For me, all my athletes have power meters. It’s job security for me, and tangible proof for them. It safe-guards us form making mistakes and lets us know when things are working or not. Most of the time, this is the athletes’ first power meter and having just invested in coaching they are leery about investing in a new gadget. It’s for this reason that I always recommend the least expensive option, which has generally been Stages (to this point). I mean, I know they work, so why not? Also, to this point they’ve been really good with warranty support, because these things generally will break or stop working at some point, especially for the mountain bikers!
It’s worth noting here that six of my power meters have malfunctioned, and each one has been replaced without hassle. [We had one old Quarq here at the uni that stopped working, but it had exceeded the warranty and was not replaced]. It’s also worth noting that we use these A LOT.

Mountain bikers are always asking this main question: “do I get one for my MTB or road bike?”

My answer is always to get it for your race bike!


Sure, serious mountain bikers might do most of their training on the road, but it’s the races that matter! Hear me out…

The main benefits of the power meter are:

  1. Determining weaknesses and strengths of the athlete in racing situations
  2. Regular testing to guide training interventions
  3. Guide understanding of pacing based on individual ability
  4. Monitoring training sessions based on zones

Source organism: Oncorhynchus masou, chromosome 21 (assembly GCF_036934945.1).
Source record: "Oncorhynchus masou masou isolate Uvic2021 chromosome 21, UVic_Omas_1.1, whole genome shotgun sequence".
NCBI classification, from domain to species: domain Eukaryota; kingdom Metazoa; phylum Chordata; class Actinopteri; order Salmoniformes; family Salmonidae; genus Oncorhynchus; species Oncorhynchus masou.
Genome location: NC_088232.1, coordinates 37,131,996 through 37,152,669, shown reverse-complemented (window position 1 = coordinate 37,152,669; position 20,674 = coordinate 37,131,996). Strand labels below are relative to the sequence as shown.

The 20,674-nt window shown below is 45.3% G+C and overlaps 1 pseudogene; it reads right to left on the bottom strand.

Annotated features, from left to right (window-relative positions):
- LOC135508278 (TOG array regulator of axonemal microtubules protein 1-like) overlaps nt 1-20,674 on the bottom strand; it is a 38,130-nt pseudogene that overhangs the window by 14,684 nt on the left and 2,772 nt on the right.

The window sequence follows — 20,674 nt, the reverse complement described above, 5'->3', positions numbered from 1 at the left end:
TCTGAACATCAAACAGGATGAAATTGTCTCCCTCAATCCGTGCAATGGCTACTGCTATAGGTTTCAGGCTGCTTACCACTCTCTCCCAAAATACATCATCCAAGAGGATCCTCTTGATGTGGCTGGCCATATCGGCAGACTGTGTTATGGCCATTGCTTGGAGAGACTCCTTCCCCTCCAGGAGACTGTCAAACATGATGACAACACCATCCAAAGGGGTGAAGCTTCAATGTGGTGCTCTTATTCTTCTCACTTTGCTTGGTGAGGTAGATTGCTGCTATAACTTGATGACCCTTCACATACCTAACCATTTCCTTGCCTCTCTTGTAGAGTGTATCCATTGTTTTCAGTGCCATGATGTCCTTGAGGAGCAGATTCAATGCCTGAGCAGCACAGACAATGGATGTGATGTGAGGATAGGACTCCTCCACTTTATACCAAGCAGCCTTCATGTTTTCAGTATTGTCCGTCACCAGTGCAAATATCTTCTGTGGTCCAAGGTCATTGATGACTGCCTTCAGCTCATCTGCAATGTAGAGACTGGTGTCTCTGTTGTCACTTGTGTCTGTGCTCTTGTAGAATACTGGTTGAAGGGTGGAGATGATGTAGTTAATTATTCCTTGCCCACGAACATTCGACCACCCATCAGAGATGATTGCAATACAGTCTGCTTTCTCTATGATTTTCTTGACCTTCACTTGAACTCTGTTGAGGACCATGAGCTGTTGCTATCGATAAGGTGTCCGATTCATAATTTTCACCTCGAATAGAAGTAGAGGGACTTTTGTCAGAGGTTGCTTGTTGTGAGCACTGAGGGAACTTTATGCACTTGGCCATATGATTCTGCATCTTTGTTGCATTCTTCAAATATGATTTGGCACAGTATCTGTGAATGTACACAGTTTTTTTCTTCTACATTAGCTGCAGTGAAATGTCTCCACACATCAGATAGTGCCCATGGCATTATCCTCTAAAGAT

I really think the above is in the order of importance, especially as one gets the feel for what each zone actually should feel like and especially HOW TO RIDE STEADY in that zone. In this case, monitoring each training session is the least important of all, and is something that can be gleaned from using a power meter to pace and watching the heart rate’s response. In focusing on just monitoring training, an XC rider with only a road power meter won’t have much of a clue what’s going on in the races, which really doesn’t benefit in determining what to target in training. I’d rather have the rider understand points 1-3 and use an old-school heart rate monitor in training than to not be able to understand race performances. You might disagree because you think that monitoring each training session to carve out exercise stress numbers from your training software is super important, but I disagree; zones are guidelines, and it’s important to understand that muscular contraction and thus cellular metabolism don’t adhere to percentage zones based on normative data. I do however think it is very important to start to understand what these zones feel like, and how it feels to stay within them, so practicing regularly with your power meter on these points is super important. In terms of testing, you can test on your race bike no matter what kind of bike it is (mostly; probably hard to do hills on the DH bike). Testing happens once/month so it’s not much of an issue to use a MTB on the road.

If you can only have one power meter and it can only be on your MTB race bike, there’s no reason why you can’t use that bike for a few key workouts. For example, if you have trouble staying steady on endurance road rides, do some endurance road rides on your MTB race bike. This is really the only way you’ll finally get better at steady riding.

Given what’s available now, I’d still recommend the Stages Power Meter . They come in consistently at a low cost and have good warranty support. A new promising unit is the Easton/RaceFace Cinch power meters. I can’t seem to find any for sale on the internet, but your LBS should have them soon. From when I saw them at Sea Otter, the battery appears to last a LONG time (you can check the level on the app), and it is rechargeable. That’s much cooler than a coin cell, and certainly the way of the future.

So overall, when choosing a power meter, choose one from a brand that stands behind their products and one that won’t break the bank. Spend time understanding what the numbers feel like. Test with it. And most importantly, race with it.

Check out this video I did with Performance Advantage recently: